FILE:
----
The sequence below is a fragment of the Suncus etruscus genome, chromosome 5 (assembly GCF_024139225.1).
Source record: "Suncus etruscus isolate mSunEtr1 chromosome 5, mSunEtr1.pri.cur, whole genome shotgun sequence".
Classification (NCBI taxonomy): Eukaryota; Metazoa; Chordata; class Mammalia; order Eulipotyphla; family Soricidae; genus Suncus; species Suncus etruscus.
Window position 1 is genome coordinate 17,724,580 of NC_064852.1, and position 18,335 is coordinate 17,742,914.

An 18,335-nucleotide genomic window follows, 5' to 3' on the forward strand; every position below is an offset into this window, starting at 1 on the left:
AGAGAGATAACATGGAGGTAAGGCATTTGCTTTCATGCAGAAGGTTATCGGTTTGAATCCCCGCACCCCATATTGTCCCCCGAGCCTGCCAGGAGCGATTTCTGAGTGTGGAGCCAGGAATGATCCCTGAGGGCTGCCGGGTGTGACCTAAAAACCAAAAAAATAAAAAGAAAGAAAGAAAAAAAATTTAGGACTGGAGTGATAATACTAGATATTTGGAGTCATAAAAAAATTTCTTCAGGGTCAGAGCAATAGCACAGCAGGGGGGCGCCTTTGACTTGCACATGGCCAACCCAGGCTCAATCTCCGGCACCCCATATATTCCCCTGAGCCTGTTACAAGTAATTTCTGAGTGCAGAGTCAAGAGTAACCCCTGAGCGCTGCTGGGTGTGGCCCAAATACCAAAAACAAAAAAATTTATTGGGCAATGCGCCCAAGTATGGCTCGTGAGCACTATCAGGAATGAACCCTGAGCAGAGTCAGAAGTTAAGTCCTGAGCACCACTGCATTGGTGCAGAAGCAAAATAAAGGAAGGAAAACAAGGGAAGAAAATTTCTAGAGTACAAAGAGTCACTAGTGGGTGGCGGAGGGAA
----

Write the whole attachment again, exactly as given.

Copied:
The sequence below is a fragment of the Suncus etruscus genome, chromosome 5 (assembly GCF_024139225.1).
Source record: "Suncus etruscus isolate mSunEtr1 chromosome 5, mSunEtr1.pri.cur, whole genome shotgun sequence".
Classification (NCBI taxonomy): Eukaryota; Metazoa; Chordata; class Mammalia; order Eulipotyphla; family Soricidae; genus Suncus; species Suncus etruscus.
Window position 1 is genome coordinate 17,724,580 of NC_064852.1, and position 18,335 is coordinate 17,742,914.

An 18,335-nucleotide genomic window follows, 5' to 3' on the forward strand; every position below is an offset into this window, starting at 1 on the left:
AGAGAGATAACATGGAGGTAAGGCATTTGCTTTCATGCAGAAGGTTATCGGTTTGAATCCCCGCACCCCATATTGTCCCCCGAGCCTGCCAGGAGCGATTTCTGAGTGTGGAGCCAGGAATGATCCCTGAGGGCTGCCGGGTGTGACCTAAAAACCAAAAAAATAAAAAGAAAGAAAGAAAAAAAATTTAGGACTGGAGTGATAATACTAGATATTTGGAGTCATAAAAAAATTTCTTCAGGGTCAGAGCAATAGCACAGCAGGGGGGCGCCTTTGACTTGCACATGGCCAACCCAGGCTCAATCTCCGGCACCCCATATATTCCCCTGAGCCTGTTACAAGTAATTTCTGAGTGCAGAGTCAAGAGTAACCCCTGAGCGCTGCTGGGTGTGGCCCAAATACCAAAAACAAAAAAATTTATTGGGCAATGCGCCCAAGTATGGCTCGTGAGCACTATCAGGAATGAACCCTGAGCAGAGTCAGAAGTTAAGTCCTGAGCACCACTGCATTGGTGCAGAAGCAAAATAAAGGAAGGAAAACAAGGGAAGAAAATTTCTAGAGTACAAAGAGTCACTAGTGGGTGGCGGAGGGAA